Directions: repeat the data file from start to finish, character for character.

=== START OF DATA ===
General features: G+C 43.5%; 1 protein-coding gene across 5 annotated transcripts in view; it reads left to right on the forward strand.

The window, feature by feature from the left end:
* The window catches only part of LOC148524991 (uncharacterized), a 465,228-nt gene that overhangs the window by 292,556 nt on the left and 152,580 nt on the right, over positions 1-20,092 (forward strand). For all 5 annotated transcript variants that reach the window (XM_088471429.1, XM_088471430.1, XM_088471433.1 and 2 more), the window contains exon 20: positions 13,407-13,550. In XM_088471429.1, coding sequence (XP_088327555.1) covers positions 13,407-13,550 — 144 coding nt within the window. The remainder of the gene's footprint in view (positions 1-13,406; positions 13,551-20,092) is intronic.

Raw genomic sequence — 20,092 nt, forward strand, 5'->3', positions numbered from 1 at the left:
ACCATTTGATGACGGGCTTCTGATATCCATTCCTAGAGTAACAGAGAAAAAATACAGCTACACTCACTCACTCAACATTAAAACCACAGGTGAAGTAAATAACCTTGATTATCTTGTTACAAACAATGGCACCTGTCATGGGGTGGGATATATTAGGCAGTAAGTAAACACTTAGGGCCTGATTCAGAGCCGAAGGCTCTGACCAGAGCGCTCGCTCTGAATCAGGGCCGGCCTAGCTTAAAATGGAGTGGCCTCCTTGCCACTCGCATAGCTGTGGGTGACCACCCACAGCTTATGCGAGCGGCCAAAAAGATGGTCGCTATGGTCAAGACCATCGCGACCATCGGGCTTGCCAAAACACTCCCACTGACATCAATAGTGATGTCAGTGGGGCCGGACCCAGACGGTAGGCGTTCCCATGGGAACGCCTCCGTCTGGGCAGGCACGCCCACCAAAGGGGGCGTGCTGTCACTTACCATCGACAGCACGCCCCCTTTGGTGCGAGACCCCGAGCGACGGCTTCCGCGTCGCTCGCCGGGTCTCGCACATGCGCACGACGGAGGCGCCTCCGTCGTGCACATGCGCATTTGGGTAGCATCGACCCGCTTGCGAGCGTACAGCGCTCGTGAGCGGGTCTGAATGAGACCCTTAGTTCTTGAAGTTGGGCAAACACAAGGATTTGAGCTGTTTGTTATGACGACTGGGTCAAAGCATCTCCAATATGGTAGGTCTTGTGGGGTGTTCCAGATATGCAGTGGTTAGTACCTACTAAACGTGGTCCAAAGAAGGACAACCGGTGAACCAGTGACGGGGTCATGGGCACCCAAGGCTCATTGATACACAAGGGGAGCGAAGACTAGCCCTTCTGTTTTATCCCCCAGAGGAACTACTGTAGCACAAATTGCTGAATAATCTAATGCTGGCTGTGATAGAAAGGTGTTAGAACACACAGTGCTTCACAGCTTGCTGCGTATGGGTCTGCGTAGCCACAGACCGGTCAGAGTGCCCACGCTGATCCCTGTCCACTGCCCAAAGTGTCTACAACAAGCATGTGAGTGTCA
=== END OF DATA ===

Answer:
General features: G+C 43.5%; 1 protein-coding gene across 5 annotated transcripts in view; it reads left to right on the forward strand.

The window, feature by feature from the left end:
* The window catches only part of LOC148524991 (uncharacterized), a 465,228-nt gene that overhangs the window by 292,556 nt on the left and 152,580 nt on the right, over positions 1-20,092 (forward strand). For all 5 annotated transcript variants that reach the window (XM_088471429.1, XM_088471430.1, XM_088471433.1 and 2 more), the window contains exon 20: positions 13,407-13,550. In XM_088471429.1, coding sequence (XP_088327555.1) covers positions 13,407-13,550 — 144 coding nt within the window. The remainder of the gene's footprint in view (positions 1-13,406; positions 13,551-20,092) is intronic.

Raw genomic sequence — 20,092 nt, forward strand, 5'->3', positions numbered from 1 at the left:
ACCATTTGATGACGGGCTTCTGATATCCATTCCTAGAGTAACAGAGAAAAAATACAGCTACACTCACTCACTCAACATTAAAACCACAGGTGAAGTAAATAACCTTGATTATCTTGTTACAAACAATGGCACCTGTCATGGGGTGGGATATATTAGGCAGTAAGTAAACACTTAGGGCCTGATTCAGAGCCGAAGGCTCTGACCAGAGCGCTCGCTCTGAATCAGGGCCGGCCTAGCTTAAAATGGAGTGGCCTCCTTGCCACTCGCATAGCTGTGGGTGACCACCCACAGCTTATGCGAGCGGCCAAAAAGATGGTCGCTATGGTCAAGACCATCGCGACCATCGGGCTTGCCAAAACACTCCCACTGACATCAATAGTGATGTCAGTGGGGCCGGACCCAGACGGTAGGCGTTCCCATGGGAACGCCTCCGTCTGGGCAGGCACGCCCACCAAAGGGGGCGTGCTGTCACTTACCATCGACAGCACGCCCCCTTTGGTGCGAGACCCCGAGCGACGGCTTCCGCGTCGCTCGCCGGGTCTCGCACATGCGCACGACGGAGGCGCCTCCGTCGTGCACATGCGCATTTGGGTAGCATCGACCCGCTTGCGAGCGTACAGCGCTCGTGAGCGGGTCTGAATGAGACCCTTAGTTCTTGAAGTTGGGCAAACACAAGGATTTGAGCTGTTTGTTATGACGACTGGGTCAAAGCATCTCCAATATGGTAGGTCTTGTGGGGTGTTCCAGATATGCAGTGGTTAGTACCTACTAAACGTGGTCCAAAGAAGGACAACCGGTGAACCAGTGACGGGGTCATGGGCACCCAAGGCTCATTGATACACAAGGGGAGCGAAGACTAGCCCTTCTGTTTTATCCCCCAGAGGAACTACTGTAGCACAAATTGCTGAATAATCTAATGCTGGCTGTGATAGAAAGGTGTTAGAACACACAGTGCTTCACAGCTTGCTGCGTATGGGTCTGCGTAGCCACAGACCGGTCAGAGTGCCCACGCTGATCCCTGTCCACTGCCCAAAGTGTCTACAACAAGCATGTGAGTGTCA